U.S. Says Iran Must Cooperate on Nuclear Program

Reuters: The Bush administration warned Iran on Monday that it would face rising international pressure if it refused to back down on its nuclear program, saying Tehran would be isolated if it continued on that path.
Reuters

By Adam Entous

WASHINGTON - The Bush administration warned Iran on Monday that it would face rising international pressure if it refused to back down on its nuclear program, saying Tehran would be isolated if it continued on that path.

President Bush said the United States and the European Union's "big three" members -- France, Britain and Germany -- "expect there to be full disclosure, full transparency of their nuclear weapons programs."

White House national security adviser Condoleezza Rice further warned, "This regime has to be isolated in its bad behavior, not 'engaged."'

Rice said the administration was working with the Europeans and other International Atomic Energy Agency members on "a very tough set of resolutions" demanding Iranian cooperation.

"Iran is going to be confronted," Rice told Fox News, adding that the resolutions should be ready for consideration in September. If Iran refused to cooperate, she said, "They're going to be isolated."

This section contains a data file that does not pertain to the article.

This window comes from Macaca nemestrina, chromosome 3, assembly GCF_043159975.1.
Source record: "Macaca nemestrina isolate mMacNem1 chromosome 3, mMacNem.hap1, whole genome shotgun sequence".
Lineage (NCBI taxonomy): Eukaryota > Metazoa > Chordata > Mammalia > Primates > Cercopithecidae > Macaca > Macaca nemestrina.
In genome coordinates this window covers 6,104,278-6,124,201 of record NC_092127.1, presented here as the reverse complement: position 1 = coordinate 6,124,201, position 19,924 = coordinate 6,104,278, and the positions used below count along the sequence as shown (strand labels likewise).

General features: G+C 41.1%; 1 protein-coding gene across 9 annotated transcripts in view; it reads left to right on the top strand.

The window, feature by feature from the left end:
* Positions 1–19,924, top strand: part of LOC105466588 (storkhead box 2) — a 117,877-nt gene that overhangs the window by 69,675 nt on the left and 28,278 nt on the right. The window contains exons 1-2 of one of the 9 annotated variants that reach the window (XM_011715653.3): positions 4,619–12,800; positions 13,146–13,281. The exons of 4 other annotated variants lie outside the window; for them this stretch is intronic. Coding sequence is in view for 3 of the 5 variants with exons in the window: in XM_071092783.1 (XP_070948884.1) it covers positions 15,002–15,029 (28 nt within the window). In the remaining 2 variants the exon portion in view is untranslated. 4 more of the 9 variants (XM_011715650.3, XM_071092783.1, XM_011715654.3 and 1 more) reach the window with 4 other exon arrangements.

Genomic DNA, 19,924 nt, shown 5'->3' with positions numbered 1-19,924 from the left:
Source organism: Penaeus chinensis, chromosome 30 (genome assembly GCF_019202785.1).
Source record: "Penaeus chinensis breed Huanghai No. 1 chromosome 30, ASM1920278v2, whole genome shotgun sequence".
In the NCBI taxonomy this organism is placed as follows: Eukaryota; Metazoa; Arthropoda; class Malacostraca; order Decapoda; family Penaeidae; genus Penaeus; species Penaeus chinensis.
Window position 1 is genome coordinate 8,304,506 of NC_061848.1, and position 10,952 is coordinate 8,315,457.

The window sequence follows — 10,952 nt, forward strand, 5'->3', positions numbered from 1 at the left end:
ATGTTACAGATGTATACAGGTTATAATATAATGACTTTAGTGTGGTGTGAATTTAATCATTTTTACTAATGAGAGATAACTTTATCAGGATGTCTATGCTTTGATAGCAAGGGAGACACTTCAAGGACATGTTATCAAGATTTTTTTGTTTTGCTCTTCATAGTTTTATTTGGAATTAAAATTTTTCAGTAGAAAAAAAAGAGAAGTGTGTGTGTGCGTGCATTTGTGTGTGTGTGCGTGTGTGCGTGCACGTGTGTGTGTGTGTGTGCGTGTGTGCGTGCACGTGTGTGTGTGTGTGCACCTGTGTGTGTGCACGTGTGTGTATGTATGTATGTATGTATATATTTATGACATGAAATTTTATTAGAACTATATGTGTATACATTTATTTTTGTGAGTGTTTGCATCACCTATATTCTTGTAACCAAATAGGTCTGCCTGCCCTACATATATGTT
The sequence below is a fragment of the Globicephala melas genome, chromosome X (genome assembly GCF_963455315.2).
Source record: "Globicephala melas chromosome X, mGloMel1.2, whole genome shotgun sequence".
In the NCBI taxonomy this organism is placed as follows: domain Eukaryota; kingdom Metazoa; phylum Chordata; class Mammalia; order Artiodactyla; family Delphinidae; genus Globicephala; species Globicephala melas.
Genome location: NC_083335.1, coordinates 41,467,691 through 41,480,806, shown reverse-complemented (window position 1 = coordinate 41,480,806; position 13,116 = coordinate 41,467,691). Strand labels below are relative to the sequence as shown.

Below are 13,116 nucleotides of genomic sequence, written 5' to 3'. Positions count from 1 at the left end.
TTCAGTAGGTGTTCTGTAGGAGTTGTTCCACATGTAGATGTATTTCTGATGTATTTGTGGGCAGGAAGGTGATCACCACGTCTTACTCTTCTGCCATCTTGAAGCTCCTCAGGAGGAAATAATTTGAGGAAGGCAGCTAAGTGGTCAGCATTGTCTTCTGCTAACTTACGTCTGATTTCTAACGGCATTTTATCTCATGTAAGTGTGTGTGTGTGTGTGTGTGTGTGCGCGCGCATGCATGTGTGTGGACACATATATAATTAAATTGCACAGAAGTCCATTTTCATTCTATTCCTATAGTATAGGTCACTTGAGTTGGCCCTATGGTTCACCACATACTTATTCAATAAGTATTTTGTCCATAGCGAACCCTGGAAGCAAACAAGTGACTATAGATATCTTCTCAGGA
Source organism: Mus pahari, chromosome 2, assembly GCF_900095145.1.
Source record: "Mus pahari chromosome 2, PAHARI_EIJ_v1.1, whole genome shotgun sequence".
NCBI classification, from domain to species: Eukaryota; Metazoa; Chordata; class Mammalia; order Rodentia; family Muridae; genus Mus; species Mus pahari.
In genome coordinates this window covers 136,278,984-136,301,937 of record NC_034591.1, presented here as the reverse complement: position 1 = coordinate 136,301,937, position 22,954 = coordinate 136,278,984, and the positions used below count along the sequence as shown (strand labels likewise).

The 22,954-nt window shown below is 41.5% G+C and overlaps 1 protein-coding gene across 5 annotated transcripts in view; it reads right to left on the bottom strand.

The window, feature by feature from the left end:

Bush told reporters at the White House, "We are working with our friends to keep the pressure on the mullahs to listen to the demands of the free world."

The warnings came two days after Iran said it had resumed building nuclear centrifuges, which Washington says are intended to enrich uranium to weapons grade for use in bombs.

Iran's decision backtracks from a pledge in October to Britain, France and Germany to suspend all uranium enrichment-related activities.

Rice brushed aside a question about whether France would go along with U.S. plans to increase pressure.

"The French and the Germans and the British have been very clear to the Iranians that the activities that they're currently engaged in, or say that they are going to resume, are unacceptable, and we just have to keep working with the French and the British and the Germans to make certain that they stick to that position," Rice said.

"It's been our position all along that the Iranians are dangerous in this regard, and that the international community has got to be tough and steadfast here," she added.

Iran insists it needs enriched uranium for power stations being built to meet booming domestic demand for electricity.

Secretary of State Colin Powell warned Iran last week that its case was increasingly likely to be referred to the sanctions-imposing U.N. Security Council for failing to meet IAEA commitments.

Washington says Iran's nuclear energy program is a cover for development of nuclear weapons.